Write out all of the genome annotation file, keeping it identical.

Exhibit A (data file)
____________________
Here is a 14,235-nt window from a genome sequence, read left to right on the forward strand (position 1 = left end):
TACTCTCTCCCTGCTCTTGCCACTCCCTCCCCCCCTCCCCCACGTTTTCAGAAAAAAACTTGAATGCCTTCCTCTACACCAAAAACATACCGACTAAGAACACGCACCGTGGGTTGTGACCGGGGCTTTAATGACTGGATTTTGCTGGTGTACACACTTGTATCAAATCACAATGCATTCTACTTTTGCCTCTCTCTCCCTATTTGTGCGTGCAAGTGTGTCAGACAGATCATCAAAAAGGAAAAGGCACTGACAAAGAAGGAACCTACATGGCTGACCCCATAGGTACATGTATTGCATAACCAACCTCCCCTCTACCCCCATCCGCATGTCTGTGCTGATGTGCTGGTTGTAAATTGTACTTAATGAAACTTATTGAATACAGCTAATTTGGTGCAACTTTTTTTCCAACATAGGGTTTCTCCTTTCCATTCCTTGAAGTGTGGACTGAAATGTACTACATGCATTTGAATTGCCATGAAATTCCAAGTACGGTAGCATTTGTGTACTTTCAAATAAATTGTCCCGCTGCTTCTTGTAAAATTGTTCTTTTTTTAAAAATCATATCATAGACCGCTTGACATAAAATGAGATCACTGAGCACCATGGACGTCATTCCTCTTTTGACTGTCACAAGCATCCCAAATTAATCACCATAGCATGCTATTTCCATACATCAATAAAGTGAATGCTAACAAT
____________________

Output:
Here is a 14,235-nt window from a genome sequence, read left to right on the forward strand (position 1 = left end):
TACTCTCTCCCTGCTCTTGCCACTCCCTCCCCCCCTCCCCCACGTTTTCAGAAAAAAACTTGAATGCCTTCCTCTACACCAAAAACATACCGACTAAGAACACGCACCGTGGGTTGTGACCGGGGCTTTAATGACTGGATTTTGCTGGTGTACACACTTGTATCAAATCACAATGCATTCTACTTTTGCCTCTCTCTCCCTATTTGTGCGTGCAAGTGTGTCAGACAGATCATCAAAAAGGAAAAGGCACTGACAAAGAAGGAACCTACATGGCTGACCCCATAGGTACATGTATTGCATAACCAACCTCCCCTCTACCCCCATCCGCATGTCTGTGCTGATGTGCTGGTTGTAAATTGTACTTAATGAAACTTATTGAATACAGCTAATTTGGTGCAACTTTTTTTCCAACATAGGGTTTCTCCTTTCCATTCCTTGAAGTGTGGACTGAAATGTACTACATGCATTTGAATTGCCATGAAATTCCAAGTACGGTAGCATTTGTGTACTTTCAAATAAATTGTCCCGCTGCTTCTTGTAAAATTGTTCTTTTTTTAAAAATCATATCATAGACCGCTTGACATAAAATGAGATCACTGAGCACCATGGACGTCATTCCTCTTTTGACTGTCACAAGCATCCCAAATTAATCACCATAGCATGCTATTTCCATACATCAATAAAGTGAATGCTAACAAT